Tuesday, May 28, 2024
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Will the ‘Invisible Hand’ Finally Stop Doctors From Putting Kids on Experimental Gender Drugs?



Doctors across the country have seemingly thrown caution to the wind, prescribing experimental drugs to block puberty and to chemically alter young people’s bodies in the name of a nebulous gender identity. Rising rates for medical malpractice insurance may cause them to think twice, however.

“Clinics that are getting into this kind of work … were surprised at the rates they were being quoted for malpractice insurance,” Latham Watts, vice president of public affairs at the nonprofit law firm Alliance Defending Freedom, told “The Daily Signal Podcast.”

“Some of the quotes they were getting back were five times what they were expecting, and those rates continue to rise,” Watts explained in an interview at the National Religious Broadcasters Convention in February.

Many of the teens who once identified as transgender and took so-called puberty blockers and cross-sex hormones to make their bodies resemble members of the opposite sex have grown to reject their transgender identities and begin the process of detransitioning—taking yet more drugs in an effort to return to their natural development.

Many of them are now suing their former doctors, saying that the transgender “treatments” harmed them before they were old enough to provide informed consent.

Many of them also claim that doctors have violated the Hippocratic oath, a pledge for doctors which, among other things, includes the promise to “do no harm” to patients.

“So, the insurance carriers see this, they see the litigation increasing, they see the risk increasing, and so the rates increase,” Watts said. “You know, it’s the ‘invisible hand.’ It’s Adam Smith; you know, the invisible hand of the economy.”

That’s a reference to the theory the 18th-century Scottish economist Adam Smith expounded in his book “The Wealth of Nations,” that free markets incentivize people to provide goods and services in an economy so that they can sell those goods and services to produce wealth for themselves. As Smith wrote, “It is not from the benevolence of the butcher, the brewer, or the baker, that we expect our dinner, but from their regard to their own interest.” This self-interest regulates prices far better than the government can, Smith argued.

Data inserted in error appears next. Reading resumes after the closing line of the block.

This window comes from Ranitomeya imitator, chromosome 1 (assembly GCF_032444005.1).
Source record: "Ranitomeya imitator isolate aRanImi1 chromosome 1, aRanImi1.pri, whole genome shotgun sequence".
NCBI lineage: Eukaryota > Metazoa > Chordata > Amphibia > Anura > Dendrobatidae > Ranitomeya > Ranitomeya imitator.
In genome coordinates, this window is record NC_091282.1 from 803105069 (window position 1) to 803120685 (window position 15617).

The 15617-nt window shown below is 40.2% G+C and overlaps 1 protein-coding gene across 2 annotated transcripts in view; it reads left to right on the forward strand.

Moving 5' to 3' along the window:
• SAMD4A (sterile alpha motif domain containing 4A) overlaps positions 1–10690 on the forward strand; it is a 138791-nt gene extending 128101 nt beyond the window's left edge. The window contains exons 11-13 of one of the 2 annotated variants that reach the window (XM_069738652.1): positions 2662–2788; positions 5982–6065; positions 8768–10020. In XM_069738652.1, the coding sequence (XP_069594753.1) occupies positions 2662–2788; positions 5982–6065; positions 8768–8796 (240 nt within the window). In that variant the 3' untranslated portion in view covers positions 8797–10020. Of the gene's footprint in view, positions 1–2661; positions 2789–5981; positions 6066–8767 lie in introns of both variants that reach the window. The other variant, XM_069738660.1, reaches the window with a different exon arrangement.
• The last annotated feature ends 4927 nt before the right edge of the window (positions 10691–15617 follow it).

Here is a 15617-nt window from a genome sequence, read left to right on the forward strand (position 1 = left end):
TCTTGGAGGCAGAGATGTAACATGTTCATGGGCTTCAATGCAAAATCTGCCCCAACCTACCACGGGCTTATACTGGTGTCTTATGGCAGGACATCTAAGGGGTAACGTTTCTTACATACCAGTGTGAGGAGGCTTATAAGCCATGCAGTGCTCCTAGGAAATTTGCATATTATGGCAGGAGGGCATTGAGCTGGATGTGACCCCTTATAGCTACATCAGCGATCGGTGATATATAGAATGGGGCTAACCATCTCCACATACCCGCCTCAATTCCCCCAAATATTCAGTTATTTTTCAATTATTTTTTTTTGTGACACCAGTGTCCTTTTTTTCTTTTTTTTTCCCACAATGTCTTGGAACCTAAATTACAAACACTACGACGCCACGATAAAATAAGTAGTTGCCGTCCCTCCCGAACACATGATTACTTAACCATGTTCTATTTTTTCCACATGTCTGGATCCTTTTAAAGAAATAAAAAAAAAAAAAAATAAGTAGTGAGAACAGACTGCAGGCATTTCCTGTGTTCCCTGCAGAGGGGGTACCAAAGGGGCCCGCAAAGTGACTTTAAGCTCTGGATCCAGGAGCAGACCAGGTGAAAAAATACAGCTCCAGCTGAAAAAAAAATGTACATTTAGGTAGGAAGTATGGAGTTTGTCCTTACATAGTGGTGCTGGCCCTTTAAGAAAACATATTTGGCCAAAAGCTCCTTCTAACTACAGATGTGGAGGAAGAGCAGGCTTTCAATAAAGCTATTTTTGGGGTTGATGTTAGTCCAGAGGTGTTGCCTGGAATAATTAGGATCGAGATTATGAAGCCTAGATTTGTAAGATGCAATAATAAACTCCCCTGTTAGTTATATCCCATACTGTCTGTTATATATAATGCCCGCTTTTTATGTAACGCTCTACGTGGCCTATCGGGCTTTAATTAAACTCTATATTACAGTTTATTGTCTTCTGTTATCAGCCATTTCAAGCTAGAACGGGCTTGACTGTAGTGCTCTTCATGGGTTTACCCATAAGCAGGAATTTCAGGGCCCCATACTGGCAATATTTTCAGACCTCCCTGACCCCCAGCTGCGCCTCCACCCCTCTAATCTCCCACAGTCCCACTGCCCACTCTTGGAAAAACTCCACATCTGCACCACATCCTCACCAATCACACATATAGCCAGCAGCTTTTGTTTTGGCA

“My take on it was, if the Hippocratic oath, if basic high school ninth grade biology, if the moral natural law theory of human beings being image-bearers of God, if none of that will convince doctors that this is a bad idea, and it takes their own economic self-interest, that might be a sad commentary on the practice of medicine, but I’ll take it, right?” Watts said.

The lawyer draws a distinction between “parents who are just desperate to help a suffering child, particularly when a lot of them have been sold this lie that the only choice is between a living transgender ‘daughter’ and a dead son,” and the doctors, who “should know better.”

ADF—a law firm focused on free speech, religious freedom, the sanctity of life, marriage and family, and parental rights—represents many clients struggling against gender ideology, the worldview that promotes transgender identity and these experimental medical interventions. Many schools have forced teachers to use pronouns that reflect students’ transgender identities, rather than their biological sex.

Watts noted that ADF has taken many cases “advancing the God-given right to live and speak the truth.” 

In another ADF case, a school district forced a girl to share a bed with a boy on an overnight school trip.

“We currently have clients in Colorado whose daughter was on an overnight field trip and was told not only has she been assigned to share a room with a biological male, but to share a bed with a biological male,” Watts explained.

He also responds to attacks from the Southern Poverty Law Center, which branded ADF an “anti-LGBTQ hate group.”

“If you don’t agree with them, that’s their definition of hate, right?” he said. “If the First Amendment means anything, it’s the right for people to express views and to disagree.”

Watts also discussed ADF lawsuits before the Supreme Court, including a case against the Food and Drug Administration for approving an abortion pill that will land one in 25 women in the emergency room (according to the FDA label).

“I mean, would you believe that the Food and Drug Administration would do that?” he asks. “I mean for any drug? It’s really unconscionable to me, the callousness.”